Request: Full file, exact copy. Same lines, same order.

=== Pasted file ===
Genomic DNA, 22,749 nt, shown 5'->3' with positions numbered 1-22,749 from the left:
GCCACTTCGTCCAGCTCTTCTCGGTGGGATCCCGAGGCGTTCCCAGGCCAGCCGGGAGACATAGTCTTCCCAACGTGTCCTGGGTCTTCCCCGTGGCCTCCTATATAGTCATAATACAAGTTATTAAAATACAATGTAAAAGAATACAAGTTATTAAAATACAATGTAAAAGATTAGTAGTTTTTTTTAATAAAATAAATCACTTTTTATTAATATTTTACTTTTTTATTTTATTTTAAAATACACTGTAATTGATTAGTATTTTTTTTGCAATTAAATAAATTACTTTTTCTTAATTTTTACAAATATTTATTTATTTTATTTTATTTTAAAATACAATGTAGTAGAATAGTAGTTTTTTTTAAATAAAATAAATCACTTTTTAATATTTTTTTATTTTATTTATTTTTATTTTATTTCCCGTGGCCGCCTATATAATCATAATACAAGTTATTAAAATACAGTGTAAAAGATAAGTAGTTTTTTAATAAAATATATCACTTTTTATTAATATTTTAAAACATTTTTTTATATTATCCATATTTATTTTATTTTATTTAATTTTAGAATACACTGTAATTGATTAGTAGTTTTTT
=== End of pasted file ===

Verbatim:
Genomic DNA, 22,749 nt, shown 5'->3' with positions numbered 1-22,749 from the left:
GCCACTTCGTCCAGCTCTTCTCGGTGGGATCCCGAGGCGTTCCCAGGCCAGCCGGGAGACATAGTCTTCCCAACGTGTCCTGGGTCTTCCCCGTGGCCTCCTATATAGTCATAATACAAGTTATTAAAATACAATGTAAAAGAATACAAGTTATTAAAATACAATGTAAAAGATTAGTAGTTTTTTTTAATAAAATAAATCACTTTTTATTAATATTTTACTTTTTTATTTTATTTTAAAATACACTGTAATTGATTAGTATTTTTTTTGCAATTAAATAAATTACTTTTTCTTAATTTTTACAAATATTTATTTATTTTATTTTATTTTAAAATACAATGTAGTAGAATAGTAGTTTTTTTTAAATAAAATAAATCACTTTTTAATATTTTTTTATTTTATTTATTTTTATTTTATTTCCCGTGGCCGCCTATATAATCATAATACAAGTTATTAAAATACAGTGTAAAAGATAAGTAGTTTTTTAATAAAATATATCACTTTTTATTAATATTTTAAAACATTTTTTTATATTATCCATATTTATTTTATTTTATTTAATTTTAGAATACACTGTAATTGATTAGTAGTTTTTT